The fungi are traditionally classified according to the micro-anatomy of their fruiting bodies, the familiar mushrooms and toadstools. However there are some species that are only known to reproduce asexually and so never form a fruiting body, making it difficult to classify them. These include about 25,000 species and are often given the group name Deuteromycota or the Fungi Imperfecti. Members of this group may be assigned to their proper place in the classification system when more information becomes available.
Beauveria bassiana
Photographs of a cicada and a beetle killed by this fungus.
Beauveria bassiana
Photographs and information on this species which is an aggressive parasite of insects, killing the flies it infects.
Cryphonectria parasitica
Article by Tom Volk on this fungus, a parasite which causes Chestnut Blight and which has devastated the chestnut trees of North America.
Deuteromycota
Information from Wikipedia on this group of anamorphic fungi, also known as Fungi imperfecti or mitosporic fungi, that are known only in an asexually reproducing form.
Epidermophyton floccosum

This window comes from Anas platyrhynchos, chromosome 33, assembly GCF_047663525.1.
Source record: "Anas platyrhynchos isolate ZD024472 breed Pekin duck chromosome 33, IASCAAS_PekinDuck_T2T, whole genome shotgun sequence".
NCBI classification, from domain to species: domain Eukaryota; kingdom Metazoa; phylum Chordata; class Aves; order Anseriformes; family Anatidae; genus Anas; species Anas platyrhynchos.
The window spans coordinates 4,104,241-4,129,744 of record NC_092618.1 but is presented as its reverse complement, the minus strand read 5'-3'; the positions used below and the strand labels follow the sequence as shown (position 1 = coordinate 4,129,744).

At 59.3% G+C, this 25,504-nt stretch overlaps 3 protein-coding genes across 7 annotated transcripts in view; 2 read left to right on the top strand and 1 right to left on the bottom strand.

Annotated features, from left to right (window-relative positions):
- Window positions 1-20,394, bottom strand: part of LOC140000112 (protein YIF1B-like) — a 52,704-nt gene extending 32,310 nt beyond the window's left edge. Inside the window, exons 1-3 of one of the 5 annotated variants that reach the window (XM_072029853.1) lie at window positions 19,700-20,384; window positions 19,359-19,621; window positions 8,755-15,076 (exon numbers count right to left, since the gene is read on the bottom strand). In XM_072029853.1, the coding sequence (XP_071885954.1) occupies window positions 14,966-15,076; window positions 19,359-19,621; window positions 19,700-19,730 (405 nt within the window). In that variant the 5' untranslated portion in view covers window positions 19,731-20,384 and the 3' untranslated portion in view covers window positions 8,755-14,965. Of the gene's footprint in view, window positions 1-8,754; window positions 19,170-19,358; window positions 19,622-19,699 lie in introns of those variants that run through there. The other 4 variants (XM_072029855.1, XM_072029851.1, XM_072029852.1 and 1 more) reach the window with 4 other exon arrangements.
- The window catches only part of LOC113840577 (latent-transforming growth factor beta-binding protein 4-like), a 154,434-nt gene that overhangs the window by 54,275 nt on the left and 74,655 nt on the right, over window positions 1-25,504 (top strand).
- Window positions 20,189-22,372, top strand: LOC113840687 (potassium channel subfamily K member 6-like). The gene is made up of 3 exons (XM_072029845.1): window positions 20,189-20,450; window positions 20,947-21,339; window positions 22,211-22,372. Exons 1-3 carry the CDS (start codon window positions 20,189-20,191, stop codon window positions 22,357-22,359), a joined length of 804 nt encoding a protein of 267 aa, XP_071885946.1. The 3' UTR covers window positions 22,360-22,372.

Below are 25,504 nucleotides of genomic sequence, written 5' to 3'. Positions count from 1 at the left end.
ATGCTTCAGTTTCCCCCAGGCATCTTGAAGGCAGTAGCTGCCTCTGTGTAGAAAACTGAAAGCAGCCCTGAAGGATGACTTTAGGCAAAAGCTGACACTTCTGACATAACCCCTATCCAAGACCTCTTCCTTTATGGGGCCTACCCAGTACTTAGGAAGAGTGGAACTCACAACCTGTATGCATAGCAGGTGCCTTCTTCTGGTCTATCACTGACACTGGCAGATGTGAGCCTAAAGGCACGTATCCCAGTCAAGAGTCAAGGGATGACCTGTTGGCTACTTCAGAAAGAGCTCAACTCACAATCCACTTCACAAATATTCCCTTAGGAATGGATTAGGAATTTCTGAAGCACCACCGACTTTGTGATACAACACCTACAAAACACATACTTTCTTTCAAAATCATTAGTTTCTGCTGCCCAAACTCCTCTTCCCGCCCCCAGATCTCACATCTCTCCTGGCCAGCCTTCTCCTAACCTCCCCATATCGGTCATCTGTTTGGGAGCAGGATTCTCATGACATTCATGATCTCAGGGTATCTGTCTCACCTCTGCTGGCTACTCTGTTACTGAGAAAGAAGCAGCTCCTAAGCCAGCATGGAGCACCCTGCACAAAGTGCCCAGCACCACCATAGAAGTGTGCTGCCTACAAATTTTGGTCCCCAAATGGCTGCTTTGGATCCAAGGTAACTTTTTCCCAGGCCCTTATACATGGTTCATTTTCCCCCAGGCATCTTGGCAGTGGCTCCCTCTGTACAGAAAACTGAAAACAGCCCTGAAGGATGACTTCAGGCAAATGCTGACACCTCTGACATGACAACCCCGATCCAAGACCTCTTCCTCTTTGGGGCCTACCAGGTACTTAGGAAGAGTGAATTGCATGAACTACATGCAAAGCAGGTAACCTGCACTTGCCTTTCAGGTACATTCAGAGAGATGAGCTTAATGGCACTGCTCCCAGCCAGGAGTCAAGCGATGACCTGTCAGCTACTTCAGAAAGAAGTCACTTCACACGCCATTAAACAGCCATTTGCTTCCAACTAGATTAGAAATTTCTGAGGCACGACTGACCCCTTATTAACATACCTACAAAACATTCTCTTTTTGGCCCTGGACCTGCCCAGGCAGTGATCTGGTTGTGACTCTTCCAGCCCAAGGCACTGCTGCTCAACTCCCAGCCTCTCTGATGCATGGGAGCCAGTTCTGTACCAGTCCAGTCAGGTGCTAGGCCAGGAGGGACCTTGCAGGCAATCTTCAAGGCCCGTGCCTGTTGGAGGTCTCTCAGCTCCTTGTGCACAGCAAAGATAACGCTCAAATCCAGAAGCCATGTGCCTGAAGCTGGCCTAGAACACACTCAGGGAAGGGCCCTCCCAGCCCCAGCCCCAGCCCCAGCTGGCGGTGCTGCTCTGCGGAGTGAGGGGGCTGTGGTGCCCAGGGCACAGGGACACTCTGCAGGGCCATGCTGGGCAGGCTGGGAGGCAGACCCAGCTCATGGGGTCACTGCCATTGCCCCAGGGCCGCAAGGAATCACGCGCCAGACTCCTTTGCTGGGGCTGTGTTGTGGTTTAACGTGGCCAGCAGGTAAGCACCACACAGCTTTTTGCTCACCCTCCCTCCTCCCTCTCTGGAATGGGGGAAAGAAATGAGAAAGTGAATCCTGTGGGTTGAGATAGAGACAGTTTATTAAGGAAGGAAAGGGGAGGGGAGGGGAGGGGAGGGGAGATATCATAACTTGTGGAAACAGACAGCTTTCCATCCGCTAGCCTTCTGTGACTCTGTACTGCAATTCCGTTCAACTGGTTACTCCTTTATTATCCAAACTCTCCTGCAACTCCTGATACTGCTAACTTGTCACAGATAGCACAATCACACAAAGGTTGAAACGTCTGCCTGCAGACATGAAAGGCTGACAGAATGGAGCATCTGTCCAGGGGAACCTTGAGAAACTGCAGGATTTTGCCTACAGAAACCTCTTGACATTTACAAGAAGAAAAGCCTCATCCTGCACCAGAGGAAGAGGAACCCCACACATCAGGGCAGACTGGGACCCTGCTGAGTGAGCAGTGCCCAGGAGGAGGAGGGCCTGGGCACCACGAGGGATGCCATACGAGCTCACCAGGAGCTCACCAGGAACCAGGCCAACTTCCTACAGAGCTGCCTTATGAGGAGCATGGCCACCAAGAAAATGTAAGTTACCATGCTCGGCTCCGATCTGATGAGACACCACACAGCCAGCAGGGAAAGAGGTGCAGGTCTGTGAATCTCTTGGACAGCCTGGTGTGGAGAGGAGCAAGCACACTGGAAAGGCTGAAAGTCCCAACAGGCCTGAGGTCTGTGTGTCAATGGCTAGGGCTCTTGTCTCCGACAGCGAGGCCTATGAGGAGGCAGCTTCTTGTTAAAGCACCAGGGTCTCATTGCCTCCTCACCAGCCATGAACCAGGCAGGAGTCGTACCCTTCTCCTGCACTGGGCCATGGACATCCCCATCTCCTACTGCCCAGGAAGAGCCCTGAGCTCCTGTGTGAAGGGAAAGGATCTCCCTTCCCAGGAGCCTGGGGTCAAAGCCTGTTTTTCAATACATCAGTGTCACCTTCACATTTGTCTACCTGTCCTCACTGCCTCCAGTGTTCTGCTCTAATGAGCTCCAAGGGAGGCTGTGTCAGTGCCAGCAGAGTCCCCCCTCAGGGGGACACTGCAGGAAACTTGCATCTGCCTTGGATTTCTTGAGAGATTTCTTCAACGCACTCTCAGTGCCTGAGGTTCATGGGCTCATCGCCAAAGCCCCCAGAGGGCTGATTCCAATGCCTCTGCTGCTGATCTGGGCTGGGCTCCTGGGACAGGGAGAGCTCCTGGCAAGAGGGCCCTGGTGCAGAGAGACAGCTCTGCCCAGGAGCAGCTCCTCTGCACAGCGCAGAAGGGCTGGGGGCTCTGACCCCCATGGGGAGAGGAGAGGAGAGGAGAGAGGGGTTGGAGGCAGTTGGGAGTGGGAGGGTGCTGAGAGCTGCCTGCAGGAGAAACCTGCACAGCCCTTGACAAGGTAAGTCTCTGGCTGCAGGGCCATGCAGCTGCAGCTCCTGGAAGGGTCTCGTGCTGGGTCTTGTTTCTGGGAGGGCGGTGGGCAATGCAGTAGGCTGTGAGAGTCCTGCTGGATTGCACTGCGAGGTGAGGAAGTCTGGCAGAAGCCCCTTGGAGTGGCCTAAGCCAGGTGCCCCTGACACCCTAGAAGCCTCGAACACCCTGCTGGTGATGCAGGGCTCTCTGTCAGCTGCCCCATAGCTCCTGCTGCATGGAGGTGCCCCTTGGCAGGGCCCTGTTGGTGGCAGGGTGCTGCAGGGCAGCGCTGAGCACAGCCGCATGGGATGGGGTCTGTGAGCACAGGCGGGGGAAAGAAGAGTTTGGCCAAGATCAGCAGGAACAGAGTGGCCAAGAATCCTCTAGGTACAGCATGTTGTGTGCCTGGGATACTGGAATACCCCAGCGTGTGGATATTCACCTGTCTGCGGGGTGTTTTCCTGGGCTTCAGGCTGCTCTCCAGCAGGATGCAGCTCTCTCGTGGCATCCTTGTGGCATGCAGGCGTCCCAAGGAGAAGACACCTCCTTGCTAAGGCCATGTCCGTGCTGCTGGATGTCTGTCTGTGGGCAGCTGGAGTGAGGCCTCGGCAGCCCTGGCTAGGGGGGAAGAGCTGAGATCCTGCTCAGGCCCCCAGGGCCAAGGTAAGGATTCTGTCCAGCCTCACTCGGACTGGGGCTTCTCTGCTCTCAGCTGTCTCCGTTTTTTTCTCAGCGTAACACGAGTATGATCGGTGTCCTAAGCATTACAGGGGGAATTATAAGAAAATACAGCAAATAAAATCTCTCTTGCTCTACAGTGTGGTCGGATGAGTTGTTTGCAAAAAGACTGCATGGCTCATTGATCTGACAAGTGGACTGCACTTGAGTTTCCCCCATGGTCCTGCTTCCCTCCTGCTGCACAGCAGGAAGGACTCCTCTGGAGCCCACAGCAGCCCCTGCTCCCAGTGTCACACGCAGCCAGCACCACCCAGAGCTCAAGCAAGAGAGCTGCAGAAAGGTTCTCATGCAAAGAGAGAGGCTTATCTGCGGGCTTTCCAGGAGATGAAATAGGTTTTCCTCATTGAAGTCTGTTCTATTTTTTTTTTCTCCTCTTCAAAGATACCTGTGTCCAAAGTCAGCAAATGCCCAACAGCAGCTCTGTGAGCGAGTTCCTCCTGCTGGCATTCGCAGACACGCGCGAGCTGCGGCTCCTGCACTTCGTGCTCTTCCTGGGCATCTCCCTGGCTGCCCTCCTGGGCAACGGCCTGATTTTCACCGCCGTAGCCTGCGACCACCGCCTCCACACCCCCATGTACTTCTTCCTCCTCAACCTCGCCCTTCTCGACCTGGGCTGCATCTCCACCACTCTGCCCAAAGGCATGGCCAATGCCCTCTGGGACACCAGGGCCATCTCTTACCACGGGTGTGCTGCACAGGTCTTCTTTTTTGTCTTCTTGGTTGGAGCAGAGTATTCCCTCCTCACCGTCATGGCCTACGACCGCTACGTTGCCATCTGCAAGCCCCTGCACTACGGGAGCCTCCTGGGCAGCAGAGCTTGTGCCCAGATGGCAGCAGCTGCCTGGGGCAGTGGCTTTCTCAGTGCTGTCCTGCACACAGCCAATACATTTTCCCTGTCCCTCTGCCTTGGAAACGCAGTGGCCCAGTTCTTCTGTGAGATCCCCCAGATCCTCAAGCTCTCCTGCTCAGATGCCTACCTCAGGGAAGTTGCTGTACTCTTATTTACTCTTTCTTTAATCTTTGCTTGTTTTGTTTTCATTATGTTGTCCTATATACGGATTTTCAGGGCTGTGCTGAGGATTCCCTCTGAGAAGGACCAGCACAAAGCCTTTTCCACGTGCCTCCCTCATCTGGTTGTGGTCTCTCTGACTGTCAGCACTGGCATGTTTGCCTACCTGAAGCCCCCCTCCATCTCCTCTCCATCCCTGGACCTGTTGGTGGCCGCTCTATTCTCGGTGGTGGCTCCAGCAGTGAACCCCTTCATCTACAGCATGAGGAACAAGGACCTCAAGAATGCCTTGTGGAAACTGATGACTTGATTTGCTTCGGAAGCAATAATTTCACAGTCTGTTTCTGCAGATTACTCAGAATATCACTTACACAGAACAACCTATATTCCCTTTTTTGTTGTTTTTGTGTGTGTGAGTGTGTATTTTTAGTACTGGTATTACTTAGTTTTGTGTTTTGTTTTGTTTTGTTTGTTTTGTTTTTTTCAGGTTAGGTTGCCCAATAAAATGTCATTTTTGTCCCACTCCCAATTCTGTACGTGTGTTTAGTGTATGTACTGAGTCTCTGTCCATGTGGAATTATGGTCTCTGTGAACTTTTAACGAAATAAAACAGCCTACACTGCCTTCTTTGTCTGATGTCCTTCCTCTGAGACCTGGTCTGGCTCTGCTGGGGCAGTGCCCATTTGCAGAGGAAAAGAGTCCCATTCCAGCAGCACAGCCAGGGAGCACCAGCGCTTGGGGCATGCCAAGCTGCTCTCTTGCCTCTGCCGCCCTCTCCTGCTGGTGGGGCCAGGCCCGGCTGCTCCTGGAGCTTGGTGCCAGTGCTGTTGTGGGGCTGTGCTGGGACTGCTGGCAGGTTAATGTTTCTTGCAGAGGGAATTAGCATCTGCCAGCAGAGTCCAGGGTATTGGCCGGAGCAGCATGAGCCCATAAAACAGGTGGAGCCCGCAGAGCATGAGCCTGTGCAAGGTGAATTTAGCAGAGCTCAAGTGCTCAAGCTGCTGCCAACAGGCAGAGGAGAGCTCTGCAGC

Article by Tom Volk on this fungus which is a frequent cause of the condition Athlete’s Foot.
Malassezia globosa
Photograph of this species which causes dandruff.
Malassezia Species
Description of this fungus which colonises skin, with information on its pathogenicity and clinical significance, and its macroscopic and microscopic features.
Paecilomyces
Information from Wikipedia on this fungus which can be used to kill harmful nematodes.
Profollias downhoki
Tom Volk provides photographs and information on this fungus, found growing in a kangaroo's pouch, which provides a missing link between fungi and plants.
Stachybotrys chartarum
Illustrated article by Tom Volk and Nik Zitomer on this deuteromycete mold which is believed to cause “sick building syndrome”.
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